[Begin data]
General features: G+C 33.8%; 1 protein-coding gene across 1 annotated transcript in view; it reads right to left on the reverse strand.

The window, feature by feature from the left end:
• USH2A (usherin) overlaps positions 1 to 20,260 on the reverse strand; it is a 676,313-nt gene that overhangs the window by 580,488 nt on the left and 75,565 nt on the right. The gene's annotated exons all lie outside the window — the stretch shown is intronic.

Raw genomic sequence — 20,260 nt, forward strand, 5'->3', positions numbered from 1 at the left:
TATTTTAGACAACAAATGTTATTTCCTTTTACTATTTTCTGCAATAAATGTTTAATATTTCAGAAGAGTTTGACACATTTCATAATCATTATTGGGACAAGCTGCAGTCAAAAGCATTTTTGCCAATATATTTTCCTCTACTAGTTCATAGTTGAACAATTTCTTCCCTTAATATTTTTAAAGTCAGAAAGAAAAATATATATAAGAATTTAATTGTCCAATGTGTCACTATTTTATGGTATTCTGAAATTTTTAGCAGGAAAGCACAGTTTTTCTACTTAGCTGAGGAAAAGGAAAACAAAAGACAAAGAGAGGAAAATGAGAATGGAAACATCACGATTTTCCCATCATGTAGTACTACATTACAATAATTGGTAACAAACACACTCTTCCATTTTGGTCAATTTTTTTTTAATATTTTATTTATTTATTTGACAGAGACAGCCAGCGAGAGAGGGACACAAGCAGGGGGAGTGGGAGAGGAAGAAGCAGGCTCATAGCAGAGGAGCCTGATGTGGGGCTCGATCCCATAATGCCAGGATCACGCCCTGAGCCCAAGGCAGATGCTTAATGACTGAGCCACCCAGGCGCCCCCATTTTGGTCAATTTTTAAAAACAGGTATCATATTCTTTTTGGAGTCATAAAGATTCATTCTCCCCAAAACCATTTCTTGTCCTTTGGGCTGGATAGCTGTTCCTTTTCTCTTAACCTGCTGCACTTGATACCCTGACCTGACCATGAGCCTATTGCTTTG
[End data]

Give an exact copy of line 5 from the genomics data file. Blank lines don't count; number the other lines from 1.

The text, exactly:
TATTTTAGACAACAAATGTTATTTCCTTTTACTATTTTCTGCAATAAATGTTTAATATTTCAGAAGAGTTTGACACATTTCATAATCATTATTGGGACAAGCTGCAGTCAAAAGCATTTTTGCCAATATATTTTCCTCTACTAGTTCATAGTTGAACAATTTCTTCCCTTAATATTTTTAAAGTCAGAAAGAAAAATATATATAAGAATTTAATTGTCCAATGTGTCACTATTTTATGGTATTCTGAAATTTTTAGCAGGAAAGCACAGTTTTTCTACTTAGCTGAGGAAAAGGAAAACAAAAGACAAAGAGAGGAAAATGAGAATGGAAACATCACGATTTTCCCATCATGTAGTACTACATTACAATAATTGGTAACAAACACACTCTTCCATTTTGGTCAATTTTTTTTTAATATTTTATTTATTTATTTGACAGAGACAGCCAGCGAGAGAGGGACACAAGCAGGGGGAGTGGGAGAGGAAGAAGCAGGCTCATAGCAGAGGAGCCTGATGTGGGGCTCGATCCCATAATGCCAGGATCACGCCCTGAGCCCAAGGCAGATGCTTAATGACTGAGCCACCCAGGCGCCCCCATTTTGGTCAATTTTTAAAAACAGGTATCATATTCTTTTTGGAGTCATAAAGATTCATTCTCCCCAAAACCATTTCTTGTCCTTTGGGCTGGATAGCTGTTCCTTTTCTCTTAACCTGCTGCACTTGATACCCTGACCTGACCATGAGCCTATTGCTTTG